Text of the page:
Scientific breakthrough: A pig’s heart was first implanted in a terminally ill patient

Scientific breakthrough: A pig’s heart was first implanted in a human body, it was reported tonight (Monday through Tuesday) in the U.S. The operation was performed on 57-year-old David Bennett of Merlind, who suffered from a terminal illness and the pig’s heart was “the only available option.”

A University of Maryland medical report states that Bennett is considered unfit for a conventional heart transplant or artificial heart pump after reviews of his medical records. “It was either to die or do this transplant. I want to live. I know it’s a shot in the dark, but it’s my last choice,” Bennett said before the surgery.

The U.S. Food and Drug Administration issued an emergency clearance for surgery on Dec. 31. For the success of the surgery, three genes responsible for the rejection of pig organs by the human immune system were removed from the donor pig, and one gene was removed to prevent overgrowth of pig heart tissue. Six human genes responsible for immune reception have been introduced.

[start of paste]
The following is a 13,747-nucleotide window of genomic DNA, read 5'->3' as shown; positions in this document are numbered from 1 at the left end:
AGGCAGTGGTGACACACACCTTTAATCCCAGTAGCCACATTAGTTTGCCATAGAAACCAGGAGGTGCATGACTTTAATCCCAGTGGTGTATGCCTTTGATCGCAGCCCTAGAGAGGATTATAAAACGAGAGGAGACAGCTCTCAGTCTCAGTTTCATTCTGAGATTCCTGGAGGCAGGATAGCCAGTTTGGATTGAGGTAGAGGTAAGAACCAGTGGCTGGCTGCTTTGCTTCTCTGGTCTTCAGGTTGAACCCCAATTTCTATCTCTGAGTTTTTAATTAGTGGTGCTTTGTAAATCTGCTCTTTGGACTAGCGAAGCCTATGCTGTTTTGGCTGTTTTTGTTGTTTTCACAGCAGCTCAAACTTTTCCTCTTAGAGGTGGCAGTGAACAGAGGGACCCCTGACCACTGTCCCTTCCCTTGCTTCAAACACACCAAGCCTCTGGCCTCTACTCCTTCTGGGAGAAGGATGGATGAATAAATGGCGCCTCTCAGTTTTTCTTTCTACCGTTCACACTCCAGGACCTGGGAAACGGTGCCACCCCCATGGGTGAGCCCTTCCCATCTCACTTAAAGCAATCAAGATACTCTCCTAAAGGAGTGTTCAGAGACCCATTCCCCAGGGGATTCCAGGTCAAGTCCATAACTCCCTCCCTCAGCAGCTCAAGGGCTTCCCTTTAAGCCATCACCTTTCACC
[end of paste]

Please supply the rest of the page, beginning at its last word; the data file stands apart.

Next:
Bennett’s doctors will have to follow him for days to weeks to see if the transplant works to provide life-saving benefits. He will be on the lookout for immune system problems or other complications.

“There are simply not enough human hearts available for donors to meet the long list of potential recipients,” surgeon Dr. Bartley F. Griffith said in a statement.

Art Kaplan, a professor of bioethics at New York University, said he was a little apprehensive when he heard the news about Bennett’s transplant. “I hope they have the data to back up this experience now, based on studies in their animals,” he said. He said the United States has a “terrible” shortage of organs for transplants and he believes animal parts engineering is the answer.

By Editor

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